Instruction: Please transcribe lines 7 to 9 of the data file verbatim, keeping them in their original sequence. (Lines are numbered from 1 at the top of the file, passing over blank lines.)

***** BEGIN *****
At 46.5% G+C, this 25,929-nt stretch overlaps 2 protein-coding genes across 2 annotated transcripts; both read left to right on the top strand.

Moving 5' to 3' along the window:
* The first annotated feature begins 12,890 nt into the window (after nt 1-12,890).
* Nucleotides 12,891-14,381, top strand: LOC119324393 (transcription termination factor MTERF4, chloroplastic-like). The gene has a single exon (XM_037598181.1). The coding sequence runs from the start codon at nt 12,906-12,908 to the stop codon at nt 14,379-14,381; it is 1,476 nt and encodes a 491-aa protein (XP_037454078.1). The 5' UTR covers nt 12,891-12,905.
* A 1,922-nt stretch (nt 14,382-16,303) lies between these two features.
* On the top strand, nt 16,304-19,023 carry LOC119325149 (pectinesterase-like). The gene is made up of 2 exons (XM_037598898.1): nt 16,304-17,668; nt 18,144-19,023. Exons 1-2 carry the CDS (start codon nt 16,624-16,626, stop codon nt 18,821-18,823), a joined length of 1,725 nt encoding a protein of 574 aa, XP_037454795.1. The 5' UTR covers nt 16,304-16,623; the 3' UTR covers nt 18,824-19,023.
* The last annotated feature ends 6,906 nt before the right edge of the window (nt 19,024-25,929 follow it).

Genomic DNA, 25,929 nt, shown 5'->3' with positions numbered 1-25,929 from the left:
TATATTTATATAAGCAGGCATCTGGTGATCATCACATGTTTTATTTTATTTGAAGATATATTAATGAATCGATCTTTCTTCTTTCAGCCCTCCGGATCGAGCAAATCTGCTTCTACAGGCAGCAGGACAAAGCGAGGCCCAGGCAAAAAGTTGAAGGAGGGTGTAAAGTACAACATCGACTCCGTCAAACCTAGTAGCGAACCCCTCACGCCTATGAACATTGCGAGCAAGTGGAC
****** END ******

* The last annotated feature ends 6,906 nt before the right edge of the window (nt 19,024-25,929 follow it).

Genomic DNA, 25,929 nt, shown 5'->3' with positions numbered 1-25,929 from the left:
TATATTTATATAAGCAGGCATCTGGTGATCATCACATGTTTTATTTTATTTGAAGATATATTAATGAATCGATCTTTCTTCTTTCAGCCCTCCGGATCGAGCAAATCTGCTTCTACAGGCAGCAGGACAAAGCGAGGCCCAGGCAAAAAGTTGAAGGAGGGTGTAAAGTACAACATCGACTCCGTCAAACCTAGTAGCGAACCCCTCACGCCTATGAACATTGCGAGCAAGTGGAC